Germany’s BMW is the real star in the American vehicle export universe. Last year, BMW exported almost 300,000 SUVs from its Spartanburg, SC plant. Some 86% of these were shipped overseas from the Port of Charleston, representing an export value of more than $9.5 billion. Other ports that gained from this trade included two ports in Georgia – Savannah and Brunswick – and three in Florida – Jacksonville, Miami and Everglades.

Both Brunswick and Jacksonville are major terminals for car imports. However, Brunswick has registered two straight years of declined volume, while Jacksonville last year showed a 12% increase in imports, largely on the back of short-sea movements from Veracruz, Mexico (see box on page 14).

BMW assembly plant in Spartenburg, SC
BMW assembly plant in Spartenburg, SC

For the first eight months of this year, vehicle exports from Charleston are down by almost 9%, according to port statistics. However, a new luxury model, the BMW X7, should boost demand. The X7, which was unveiled at the Frankfurt auto show in September, is scheduled to roll out of the Spartanburg plant soon. BMW spent $1 billion during 2015 and 2016 expanding its South Carolina manufacturing facilities and announced earlier this year it would spend an additional $600 million from 2018 until 2021.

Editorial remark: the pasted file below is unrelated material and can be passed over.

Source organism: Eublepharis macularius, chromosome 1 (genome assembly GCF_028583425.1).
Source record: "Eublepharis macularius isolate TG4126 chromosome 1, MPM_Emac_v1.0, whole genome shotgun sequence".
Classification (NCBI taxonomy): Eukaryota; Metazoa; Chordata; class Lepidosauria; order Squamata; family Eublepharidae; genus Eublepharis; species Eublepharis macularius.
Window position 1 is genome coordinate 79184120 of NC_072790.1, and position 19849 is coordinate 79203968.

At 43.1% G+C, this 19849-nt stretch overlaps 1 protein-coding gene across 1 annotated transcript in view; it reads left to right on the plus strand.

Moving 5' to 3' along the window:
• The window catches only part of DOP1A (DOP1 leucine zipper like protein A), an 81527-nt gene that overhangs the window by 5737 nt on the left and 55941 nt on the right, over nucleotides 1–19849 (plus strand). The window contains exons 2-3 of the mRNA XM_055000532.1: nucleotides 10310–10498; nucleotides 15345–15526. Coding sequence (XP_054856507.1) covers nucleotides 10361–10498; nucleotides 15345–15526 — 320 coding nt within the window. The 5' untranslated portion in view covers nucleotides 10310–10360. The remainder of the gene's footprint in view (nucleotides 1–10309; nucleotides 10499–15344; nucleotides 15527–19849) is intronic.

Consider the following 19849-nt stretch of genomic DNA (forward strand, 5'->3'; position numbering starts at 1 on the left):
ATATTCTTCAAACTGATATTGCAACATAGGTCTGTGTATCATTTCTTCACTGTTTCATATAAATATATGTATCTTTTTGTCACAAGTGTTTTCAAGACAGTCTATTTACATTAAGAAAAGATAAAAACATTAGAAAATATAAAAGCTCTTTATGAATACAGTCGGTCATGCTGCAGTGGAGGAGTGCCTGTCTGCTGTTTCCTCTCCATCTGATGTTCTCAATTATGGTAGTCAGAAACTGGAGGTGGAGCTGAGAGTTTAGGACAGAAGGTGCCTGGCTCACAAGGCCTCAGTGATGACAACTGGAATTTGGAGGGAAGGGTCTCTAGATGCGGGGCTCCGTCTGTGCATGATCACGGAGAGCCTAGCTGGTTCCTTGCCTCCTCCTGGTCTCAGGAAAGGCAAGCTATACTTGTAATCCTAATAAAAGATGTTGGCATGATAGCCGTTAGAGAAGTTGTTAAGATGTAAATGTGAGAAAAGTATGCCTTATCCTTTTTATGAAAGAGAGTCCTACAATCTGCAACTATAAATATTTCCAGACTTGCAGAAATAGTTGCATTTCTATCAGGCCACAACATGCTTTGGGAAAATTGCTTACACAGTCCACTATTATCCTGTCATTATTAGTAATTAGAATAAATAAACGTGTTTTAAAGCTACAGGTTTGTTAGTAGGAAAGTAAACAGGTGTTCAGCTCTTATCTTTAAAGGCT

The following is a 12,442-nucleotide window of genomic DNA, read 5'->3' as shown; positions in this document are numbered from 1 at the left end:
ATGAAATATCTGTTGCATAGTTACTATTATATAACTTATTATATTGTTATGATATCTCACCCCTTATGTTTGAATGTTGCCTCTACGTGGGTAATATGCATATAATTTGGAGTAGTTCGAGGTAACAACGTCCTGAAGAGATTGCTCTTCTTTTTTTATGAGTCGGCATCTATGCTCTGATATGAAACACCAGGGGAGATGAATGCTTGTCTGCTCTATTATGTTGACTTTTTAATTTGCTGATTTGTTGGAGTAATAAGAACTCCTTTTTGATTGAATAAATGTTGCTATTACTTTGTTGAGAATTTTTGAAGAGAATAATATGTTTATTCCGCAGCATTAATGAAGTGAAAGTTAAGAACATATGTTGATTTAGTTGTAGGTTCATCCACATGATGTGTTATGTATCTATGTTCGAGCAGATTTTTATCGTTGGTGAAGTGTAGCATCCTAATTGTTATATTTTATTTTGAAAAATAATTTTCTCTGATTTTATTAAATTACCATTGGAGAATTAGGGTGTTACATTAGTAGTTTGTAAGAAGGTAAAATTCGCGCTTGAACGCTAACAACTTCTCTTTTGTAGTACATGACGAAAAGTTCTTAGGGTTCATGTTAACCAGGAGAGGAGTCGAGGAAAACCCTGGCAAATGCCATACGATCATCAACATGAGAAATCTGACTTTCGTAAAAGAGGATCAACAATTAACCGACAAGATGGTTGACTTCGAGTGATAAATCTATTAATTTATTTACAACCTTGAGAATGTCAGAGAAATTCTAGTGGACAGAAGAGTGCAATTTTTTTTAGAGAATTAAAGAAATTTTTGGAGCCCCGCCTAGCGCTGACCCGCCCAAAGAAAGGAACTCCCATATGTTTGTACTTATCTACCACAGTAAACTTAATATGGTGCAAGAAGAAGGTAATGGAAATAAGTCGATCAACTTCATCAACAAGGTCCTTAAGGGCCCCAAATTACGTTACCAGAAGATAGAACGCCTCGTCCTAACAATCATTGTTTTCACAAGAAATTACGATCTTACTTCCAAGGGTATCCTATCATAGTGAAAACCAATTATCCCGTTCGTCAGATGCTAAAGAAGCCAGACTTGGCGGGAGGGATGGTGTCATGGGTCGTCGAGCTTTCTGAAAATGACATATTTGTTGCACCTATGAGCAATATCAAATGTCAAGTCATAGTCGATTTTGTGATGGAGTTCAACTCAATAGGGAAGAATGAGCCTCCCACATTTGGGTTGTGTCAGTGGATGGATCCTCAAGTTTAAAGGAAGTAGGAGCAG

This has a huge impact on the ports, not only in terms of finished vehicles, but also in terms of the importation of the components needed in that assembly. Auto parts and tires together comprise about one-fifth of all goods imported through the Port of Charleston, for example.

“In the port industry there is no substitute for manufacturing, particularly automotive manufacturing. As such, BMW is an important customer for South Carolina Ports Authority,” wrote the authority’s president and CEO, Jim Newsome, in an email. “We handle imported engines, parts and components for their production process and export finished vehicles, as well as serve the supply chain needs of their vendors and suppliers throughout the region.”

As Newsome pointed out, the impact of a carmaker such as BMW is critical both directly and indirectly.

Jim Newsome – SC Ports Authority president and CEO
Jim Newsome – SC Ports Authority president and CEO